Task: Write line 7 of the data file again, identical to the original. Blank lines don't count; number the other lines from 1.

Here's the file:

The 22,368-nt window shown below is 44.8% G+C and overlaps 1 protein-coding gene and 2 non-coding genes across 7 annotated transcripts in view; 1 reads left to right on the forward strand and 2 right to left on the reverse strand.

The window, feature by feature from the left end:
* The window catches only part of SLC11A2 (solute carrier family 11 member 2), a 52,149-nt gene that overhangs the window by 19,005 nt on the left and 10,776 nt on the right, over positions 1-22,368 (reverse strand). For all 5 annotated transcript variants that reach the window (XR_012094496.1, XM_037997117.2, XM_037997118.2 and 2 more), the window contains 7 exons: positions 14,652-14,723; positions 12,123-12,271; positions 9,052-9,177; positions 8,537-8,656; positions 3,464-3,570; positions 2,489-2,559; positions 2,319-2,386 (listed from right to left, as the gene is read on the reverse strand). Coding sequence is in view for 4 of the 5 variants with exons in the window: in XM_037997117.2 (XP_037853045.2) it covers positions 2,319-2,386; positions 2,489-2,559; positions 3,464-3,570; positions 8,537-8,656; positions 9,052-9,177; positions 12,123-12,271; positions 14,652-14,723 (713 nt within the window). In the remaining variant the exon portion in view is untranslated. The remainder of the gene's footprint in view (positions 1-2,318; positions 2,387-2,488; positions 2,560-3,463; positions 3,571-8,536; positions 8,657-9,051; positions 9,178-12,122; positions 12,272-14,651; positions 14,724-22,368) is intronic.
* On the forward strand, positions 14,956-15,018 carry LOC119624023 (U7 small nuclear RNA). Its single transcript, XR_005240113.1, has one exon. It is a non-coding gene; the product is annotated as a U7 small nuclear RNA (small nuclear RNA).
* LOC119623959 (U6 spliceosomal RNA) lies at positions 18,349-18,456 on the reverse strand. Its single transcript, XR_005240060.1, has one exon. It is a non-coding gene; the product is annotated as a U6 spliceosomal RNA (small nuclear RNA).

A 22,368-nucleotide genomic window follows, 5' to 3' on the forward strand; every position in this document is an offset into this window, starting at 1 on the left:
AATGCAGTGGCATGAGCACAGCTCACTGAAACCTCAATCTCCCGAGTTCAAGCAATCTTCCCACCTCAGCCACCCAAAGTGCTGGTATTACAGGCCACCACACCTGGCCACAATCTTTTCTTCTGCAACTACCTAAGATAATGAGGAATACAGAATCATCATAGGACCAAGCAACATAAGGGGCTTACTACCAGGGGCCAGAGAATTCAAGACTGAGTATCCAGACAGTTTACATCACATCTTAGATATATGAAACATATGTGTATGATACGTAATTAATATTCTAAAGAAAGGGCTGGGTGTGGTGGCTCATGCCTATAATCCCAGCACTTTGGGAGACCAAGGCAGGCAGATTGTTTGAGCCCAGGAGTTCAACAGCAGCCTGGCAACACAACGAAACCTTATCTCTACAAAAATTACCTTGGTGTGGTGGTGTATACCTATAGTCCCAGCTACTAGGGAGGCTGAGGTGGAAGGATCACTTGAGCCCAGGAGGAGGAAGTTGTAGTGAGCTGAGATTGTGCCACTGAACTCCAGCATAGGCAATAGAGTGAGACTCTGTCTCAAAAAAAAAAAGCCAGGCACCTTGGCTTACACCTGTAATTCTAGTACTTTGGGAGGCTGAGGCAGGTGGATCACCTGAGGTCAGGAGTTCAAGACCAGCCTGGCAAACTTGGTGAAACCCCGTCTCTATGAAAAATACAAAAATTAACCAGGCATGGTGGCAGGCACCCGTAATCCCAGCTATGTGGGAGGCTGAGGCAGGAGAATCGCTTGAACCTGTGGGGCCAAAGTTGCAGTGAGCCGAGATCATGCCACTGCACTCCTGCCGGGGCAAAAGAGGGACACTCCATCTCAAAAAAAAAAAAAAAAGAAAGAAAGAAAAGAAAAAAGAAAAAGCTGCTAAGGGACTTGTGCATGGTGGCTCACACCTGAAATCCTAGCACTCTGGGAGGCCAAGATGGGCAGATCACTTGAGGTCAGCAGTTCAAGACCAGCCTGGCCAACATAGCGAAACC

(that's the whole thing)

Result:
AATGCAGTGGCATGAGCACAGCTCACTGAAACCTCAATCTCCCGAGTTCAAGCAATCTTCCCACCTCAGCCACCCAAAGTGCTGGTATTACAGGCCACCACACCTGGCCACAATCTTTTCTTCTGCAACTACCTAAGATAATGAGGAATACAGAATCATCATAGGACCAAGCAACATAAGGGGCTTACTACCAGGGGCCAGAGAATTCAAGACTGAGTATCCAGACAGTTTACATCACATCTTAGATATATGAAACATATGTGTATGATACGTAATTAATATTCTAAAGAAAGGGCTGGGTGTGGTGGCTCATGCCTATAATCCCAGCACTTTGGGAGACCAAGGCAGGCAGATTGTTTGAGCCCAGGAGTTCAACAGCAGCCTGGCAACACAACGAAACCTTATCTCTACAAAAATTACCTTGGTGTGGTGGTGTATACCTATAGTCCCAGCTACTAGGGAGGCTGAGGTGGAAGGATCACTTGAGCCCAGGAGGAGGAAGTTGTAGTGAGCTGAGATTGTGCCACTGAACTCCAGCATAGGCAATAGAGTGAGACTCTGTCTCAAAAAAAAAAAGCCAGGCACCTTGGCTTACACCTGTAATTCTAGTACTTTGGGAGGCTGAGGCAGGTGGATCACCTGAGGTCAGGAGTTCAAGACCAGCCTGGCAAACTTGGTGAAACCCCGTCTCTATGAAAAATACAAAAATTAACCAGGCATGGTGGCAGGCACCCGTAATCCCAGCTATGTGGGAGGCTGAGGCAGGAGAATCGCTTGAACCTGTGGGGCCAAAGTTGCAGTGAGCCGAGATCATGCCACTGCACTCCTGCCGGGGCAAAAGAGGGACACTCCATCTCAAAAAAAAAAAAAAAAGAAAGAAAGAAAAGAAAAAAGAAAAAGCTGCTAAGGGACTTGTGCATGGTGGCTCACACCTGAAATCCTAGCACTCTGGGAGGCCAAGATGGGCAGATCACTTGAGGTCAGCAGTTCAAGACCAGCCTGGCCAACATAGCGAAACC